Tropical cyclones shift poleward more over Land than over Ocean

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banglin zhang


The latitudes of all Northern Hemisphere tropical cyclones (TCs) from the National Hurricane Center (NHC)/Joint Typhoon Warning Center (JTWC) best track data are used to investigate their poleward migration from 1970 to 2017. The annual means of the track latitudes are calculated for tropical storms, hurricanes/typhoons, and all storms over land and ocean, respectively. The analysis of the annual time series shows that TCs have shifted poleward more over land than over ocean, particularly for strong hurricanes and typhoons. For TC landfall, the analysis show hurricanes and typhoons made landfall gradually towards higher latitudes from 1970 to the early 2000s, and then the poleward trend levels off. The complexities of the poleward shifts are further compounded by the fact that the shifts are non-uniform from basin to basin. The predominant trend in the North Atlantic is the equatorward shift over ocean, while over the western Pacific it is a poleward shift over land. Poleward shifts of tropical cyclone positions may be attributable to the land-ocean contrast of surface temperature warming trends.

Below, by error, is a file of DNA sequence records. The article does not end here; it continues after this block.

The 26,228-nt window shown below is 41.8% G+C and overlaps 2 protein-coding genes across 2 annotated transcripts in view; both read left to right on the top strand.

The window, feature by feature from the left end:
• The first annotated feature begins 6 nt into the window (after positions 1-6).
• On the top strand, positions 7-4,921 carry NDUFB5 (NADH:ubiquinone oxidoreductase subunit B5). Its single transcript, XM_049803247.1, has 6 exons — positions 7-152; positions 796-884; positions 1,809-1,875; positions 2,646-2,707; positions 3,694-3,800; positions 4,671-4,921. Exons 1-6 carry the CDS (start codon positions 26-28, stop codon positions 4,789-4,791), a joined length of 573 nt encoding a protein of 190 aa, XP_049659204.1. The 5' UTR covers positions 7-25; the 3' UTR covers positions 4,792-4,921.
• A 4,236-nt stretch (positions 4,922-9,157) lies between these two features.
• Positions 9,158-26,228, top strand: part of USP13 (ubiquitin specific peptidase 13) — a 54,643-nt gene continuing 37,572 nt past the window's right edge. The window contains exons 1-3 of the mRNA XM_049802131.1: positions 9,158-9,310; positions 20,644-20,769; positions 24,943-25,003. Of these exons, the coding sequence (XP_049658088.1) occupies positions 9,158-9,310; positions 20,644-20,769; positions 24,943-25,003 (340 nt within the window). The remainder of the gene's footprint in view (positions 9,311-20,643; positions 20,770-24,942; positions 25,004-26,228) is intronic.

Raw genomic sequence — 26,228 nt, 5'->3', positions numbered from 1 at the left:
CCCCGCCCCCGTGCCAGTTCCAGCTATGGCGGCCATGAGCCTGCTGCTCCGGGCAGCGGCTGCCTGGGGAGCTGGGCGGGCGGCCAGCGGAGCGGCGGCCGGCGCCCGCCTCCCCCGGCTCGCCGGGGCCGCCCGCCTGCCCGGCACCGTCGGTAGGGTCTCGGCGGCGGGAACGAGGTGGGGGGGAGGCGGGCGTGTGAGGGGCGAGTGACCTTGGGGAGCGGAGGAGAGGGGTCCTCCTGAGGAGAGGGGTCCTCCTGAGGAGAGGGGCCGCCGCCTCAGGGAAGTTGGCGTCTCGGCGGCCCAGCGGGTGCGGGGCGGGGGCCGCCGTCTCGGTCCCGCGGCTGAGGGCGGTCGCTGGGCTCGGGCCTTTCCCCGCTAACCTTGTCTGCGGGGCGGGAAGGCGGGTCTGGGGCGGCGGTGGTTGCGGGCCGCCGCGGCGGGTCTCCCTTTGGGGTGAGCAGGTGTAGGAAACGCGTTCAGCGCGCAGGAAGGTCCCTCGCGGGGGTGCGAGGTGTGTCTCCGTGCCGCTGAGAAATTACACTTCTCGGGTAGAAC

Earth Sciences, Other Earth Sciences, Physical Sciences and Mathematics



Published: 2017-12-08 07:30


Academic Free License (AFL) 3.0

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